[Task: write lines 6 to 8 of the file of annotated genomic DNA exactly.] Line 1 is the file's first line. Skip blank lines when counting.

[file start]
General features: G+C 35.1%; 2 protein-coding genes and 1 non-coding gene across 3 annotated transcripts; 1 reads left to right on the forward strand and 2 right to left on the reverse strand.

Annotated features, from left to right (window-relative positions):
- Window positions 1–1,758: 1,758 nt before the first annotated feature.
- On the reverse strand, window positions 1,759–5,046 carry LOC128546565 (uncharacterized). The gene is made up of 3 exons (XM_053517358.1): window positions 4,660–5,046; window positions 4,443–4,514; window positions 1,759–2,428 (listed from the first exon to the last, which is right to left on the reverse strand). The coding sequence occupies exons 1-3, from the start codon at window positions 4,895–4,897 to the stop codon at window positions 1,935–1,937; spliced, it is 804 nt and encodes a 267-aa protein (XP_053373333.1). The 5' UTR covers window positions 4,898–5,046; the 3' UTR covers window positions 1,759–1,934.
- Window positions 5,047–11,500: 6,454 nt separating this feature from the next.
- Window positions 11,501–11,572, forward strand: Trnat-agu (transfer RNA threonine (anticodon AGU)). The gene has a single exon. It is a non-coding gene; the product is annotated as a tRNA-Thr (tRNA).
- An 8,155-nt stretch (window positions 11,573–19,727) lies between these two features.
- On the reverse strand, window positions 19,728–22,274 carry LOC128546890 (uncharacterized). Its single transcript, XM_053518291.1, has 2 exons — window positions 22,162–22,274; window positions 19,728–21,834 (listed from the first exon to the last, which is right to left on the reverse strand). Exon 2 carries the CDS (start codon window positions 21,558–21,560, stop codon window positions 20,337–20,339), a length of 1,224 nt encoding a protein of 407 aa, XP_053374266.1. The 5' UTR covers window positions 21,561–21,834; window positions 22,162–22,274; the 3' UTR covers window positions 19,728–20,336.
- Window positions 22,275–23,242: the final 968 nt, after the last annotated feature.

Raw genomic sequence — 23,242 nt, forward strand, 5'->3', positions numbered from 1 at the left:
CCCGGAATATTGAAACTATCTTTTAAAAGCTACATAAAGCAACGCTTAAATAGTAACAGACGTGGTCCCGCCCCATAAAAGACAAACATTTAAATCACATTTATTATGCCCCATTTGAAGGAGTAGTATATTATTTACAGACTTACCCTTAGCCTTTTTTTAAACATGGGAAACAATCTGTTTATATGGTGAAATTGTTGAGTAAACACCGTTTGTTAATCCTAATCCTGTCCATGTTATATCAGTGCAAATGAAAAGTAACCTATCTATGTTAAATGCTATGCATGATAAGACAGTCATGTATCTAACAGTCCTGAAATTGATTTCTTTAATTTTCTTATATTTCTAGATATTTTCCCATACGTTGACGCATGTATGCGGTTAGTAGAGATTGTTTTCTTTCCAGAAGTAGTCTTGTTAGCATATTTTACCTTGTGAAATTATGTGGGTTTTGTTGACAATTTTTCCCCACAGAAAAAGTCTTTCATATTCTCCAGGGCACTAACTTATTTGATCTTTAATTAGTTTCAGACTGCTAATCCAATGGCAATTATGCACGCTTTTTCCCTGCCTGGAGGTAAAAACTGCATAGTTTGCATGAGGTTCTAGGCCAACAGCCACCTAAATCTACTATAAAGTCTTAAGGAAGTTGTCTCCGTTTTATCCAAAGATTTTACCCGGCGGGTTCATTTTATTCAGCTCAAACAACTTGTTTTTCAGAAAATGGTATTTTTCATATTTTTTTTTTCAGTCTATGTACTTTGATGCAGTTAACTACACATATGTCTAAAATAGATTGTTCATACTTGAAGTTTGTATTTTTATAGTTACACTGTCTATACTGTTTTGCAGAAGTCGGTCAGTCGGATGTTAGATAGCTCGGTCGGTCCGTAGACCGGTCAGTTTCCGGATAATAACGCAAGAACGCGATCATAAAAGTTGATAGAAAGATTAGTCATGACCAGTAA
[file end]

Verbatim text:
- Window positions 11,501–11,572, forward strand: Trnat-agu (transfer RNA threonine (anticodon AGU)). The gene has a single exon. It is a non-coding gene; the product is annotated as a tRNA-Thr (tRNA).
- An 8,155-nt stretch (window positions 11,573–19,727) lies between these two features.
- On the reverse strand, window positions 19,728–22,274 carry LOC128546890 (uncharacterized). Its single transcript, XM_053518291.1, has 2 exons — window positions 22,162–22,274; window positions 19,728–21,834 (listed from the first exon to the last, which is right to left on the reverse strand). Exon 2 carries the CDS (start codon window positions 21,558–21,560, stop codon window positions 20,337–20,339), a length of 1,224 nt encoding a protein of 407 aa, XP_053374266.1. The 5' UTR covers window positions 21,561–21,834; window positions 22,162–22,274; the 3' UTR covers window positions 19,728–20,336.